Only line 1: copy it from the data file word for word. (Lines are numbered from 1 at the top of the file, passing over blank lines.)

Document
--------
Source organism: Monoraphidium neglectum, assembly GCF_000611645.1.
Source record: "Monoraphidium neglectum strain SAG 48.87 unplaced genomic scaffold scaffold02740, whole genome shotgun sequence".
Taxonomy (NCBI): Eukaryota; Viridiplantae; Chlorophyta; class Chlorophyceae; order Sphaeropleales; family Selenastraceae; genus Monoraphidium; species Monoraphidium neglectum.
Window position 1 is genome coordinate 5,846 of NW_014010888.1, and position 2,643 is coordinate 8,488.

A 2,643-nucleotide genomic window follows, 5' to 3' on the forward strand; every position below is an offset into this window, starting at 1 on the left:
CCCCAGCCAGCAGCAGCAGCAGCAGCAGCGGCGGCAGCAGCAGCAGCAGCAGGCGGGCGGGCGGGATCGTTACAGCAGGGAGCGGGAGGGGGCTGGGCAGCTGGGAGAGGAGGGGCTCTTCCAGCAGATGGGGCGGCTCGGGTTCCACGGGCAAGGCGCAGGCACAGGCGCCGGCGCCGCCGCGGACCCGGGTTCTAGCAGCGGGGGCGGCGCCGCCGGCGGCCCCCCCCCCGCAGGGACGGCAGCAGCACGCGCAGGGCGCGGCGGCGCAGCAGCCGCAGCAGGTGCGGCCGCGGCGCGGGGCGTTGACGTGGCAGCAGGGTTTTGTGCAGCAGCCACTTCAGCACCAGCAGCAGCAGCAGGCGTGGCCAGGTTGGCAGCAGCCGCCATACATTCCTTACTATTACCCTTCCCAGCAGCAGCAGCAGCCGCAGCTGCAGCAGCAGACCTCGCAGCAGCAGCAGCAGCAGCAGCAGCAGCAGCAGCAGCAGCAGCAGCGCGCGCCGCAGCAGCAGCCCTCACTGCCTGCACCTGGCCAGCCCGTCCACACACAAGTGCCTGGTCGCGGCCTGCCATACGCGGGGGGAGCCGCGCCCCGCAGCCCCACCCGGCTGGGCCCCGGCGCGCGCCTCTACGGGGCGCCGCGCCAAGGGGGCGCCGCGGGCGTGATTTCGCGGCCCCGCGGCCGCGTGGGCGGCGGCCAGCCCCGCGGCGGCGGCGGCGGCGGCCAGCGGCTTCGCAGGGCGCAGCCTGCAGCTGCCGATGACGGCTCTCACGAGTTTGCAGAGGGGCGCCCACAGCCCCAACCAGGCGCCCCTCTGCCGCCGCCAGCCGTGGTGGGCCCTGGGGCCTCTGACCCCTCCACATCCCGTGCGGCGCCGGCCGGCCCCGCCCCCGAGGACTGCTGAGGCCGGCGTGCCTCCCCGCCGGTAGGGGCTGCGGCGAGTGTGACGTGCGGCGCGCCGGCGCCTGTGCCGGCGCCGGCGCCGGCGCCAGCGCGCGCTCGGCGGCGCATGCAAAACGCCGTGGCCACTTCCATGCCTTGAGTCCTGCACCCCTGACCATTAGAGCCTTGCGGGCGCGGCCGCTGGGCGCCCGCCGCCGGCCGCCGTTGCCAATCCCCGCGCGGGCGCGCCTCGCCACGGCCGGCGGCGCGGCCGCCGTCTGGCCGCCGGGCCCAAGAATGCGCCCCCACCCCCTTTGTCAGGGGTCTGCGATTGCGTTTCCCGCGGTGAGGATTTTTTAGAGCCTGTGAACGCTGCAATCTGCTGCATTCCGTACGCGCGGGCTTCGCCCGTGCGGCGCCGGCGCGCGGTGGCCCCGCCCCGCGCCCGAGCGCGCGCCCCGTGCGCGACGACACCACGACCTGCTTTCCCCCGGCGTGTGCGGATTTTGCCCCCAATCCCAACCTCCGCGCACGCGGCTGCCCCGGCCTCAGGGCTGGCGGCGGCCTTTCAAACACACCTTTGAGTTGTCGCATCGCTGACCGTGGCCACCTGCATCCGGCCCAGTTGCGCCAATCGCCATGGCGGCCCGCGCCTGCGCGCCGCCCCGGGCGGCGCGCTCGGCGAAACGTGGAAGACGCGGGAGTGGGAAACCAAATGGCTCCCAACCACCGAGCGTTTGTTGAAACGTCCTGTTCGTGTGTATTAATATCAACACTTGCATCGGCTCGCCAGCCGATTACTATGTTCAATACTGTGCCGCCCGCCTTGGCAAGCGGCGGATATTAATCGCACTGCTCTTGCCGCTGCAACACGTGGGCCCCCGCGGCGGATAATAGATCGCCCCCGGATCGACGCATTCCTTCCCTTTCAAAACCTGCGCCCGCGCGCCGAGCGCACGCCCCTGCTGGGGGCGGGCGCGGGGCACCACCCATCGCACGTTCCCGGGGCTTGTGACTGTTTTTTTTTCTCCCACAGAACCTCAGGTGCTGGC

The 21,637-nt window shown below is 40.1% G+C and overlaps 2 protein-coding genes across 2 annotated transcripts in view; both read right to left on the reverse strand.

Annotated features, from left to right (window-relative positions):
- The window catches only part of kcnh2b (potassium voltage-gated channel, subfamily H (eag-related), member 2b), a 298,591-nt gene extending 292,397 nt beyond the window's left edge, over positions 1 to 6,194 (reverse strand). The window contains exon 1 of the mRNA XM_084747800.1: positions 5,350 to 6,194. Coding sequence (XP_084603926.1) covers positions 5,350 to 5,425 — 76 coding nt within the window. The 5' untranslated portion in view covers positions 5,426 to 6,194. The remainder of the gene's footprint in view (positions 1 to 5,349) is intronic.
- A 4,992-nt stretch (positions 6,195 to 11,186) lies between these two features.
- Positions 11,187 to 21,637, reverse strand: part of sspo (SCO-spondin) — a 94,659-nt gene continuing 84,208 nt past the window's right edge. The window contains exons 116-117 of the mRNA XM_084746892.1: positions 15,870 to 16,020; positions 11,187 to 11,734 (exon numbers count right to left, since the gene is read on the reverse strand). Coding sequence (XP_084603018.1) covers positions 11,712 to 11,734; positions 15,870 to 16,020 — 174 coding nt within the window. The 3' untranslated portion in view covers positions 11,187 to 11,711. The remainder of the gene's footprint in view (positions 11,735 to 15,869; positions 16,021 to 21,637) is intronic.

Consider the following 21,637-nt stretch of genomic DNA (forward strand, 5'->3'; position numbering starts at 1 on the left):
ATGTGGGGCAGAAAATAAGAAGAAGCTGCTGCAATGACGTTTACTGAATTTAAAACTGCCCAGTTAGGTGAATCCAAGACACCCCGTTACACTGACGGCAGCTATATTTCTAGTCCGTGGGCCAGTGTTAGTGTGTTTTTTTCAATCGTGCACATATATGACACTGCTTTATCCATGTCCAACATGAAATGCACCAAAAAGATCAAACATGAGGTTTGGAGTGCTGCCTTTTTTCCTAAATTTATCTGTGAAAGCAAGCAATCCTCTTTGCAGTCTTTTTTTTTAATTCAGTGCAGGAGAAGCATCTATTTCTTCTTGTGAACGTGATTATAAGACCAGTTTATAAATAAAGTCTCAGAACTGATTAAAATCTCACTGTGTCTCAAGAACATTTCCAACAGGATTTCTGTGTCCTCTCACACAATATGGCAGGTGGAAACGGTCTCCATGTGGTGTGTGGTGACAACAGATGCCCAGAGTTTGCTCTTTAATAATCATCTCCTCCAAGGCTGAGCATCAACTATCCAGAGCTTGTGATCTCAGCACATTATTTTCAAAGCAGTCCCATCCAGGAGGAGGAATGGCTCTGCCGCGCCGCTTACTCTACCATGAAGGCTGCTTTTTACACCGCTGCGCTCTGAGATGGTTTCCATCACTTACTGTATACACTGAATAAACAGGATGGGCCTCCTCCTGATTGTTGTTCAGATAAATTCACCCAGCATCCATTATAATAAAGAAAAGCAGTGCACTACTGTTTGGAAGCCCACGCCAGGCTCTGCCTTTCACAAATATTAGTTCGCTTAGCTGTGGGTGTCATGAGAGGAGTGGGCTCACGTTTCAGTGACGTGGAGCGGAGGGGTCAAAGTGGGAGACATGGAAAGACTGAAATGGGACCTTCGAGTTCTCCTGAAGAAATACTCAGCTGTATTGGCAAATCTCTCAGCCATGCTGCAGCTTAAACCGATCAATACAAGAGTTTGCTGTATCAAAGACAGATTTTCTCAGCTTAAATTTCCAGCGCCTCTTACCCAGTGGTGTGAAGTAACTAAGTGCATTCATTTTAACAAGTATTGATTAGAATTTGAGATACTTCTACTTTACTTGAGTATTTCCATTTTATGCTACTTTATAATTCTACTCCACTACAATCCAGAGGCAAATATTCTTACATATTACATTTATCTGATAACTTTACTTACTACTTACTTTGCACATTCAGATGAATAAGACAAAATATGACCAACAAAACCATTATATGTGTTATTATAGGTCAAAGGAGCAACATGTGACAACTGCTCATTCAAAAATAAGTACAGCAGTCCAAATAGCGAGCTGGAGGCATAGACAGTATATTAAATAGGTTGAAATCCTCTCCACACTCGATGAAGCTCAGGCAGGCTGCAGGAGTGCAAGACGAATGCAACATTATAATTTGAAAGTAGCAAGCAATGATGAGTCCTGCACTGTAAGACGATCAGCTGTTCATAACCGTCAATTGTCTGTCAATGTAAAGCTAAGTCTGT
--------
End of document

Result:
Source organism: Monoraphidium neglectum, assembly GCF_000611645.1.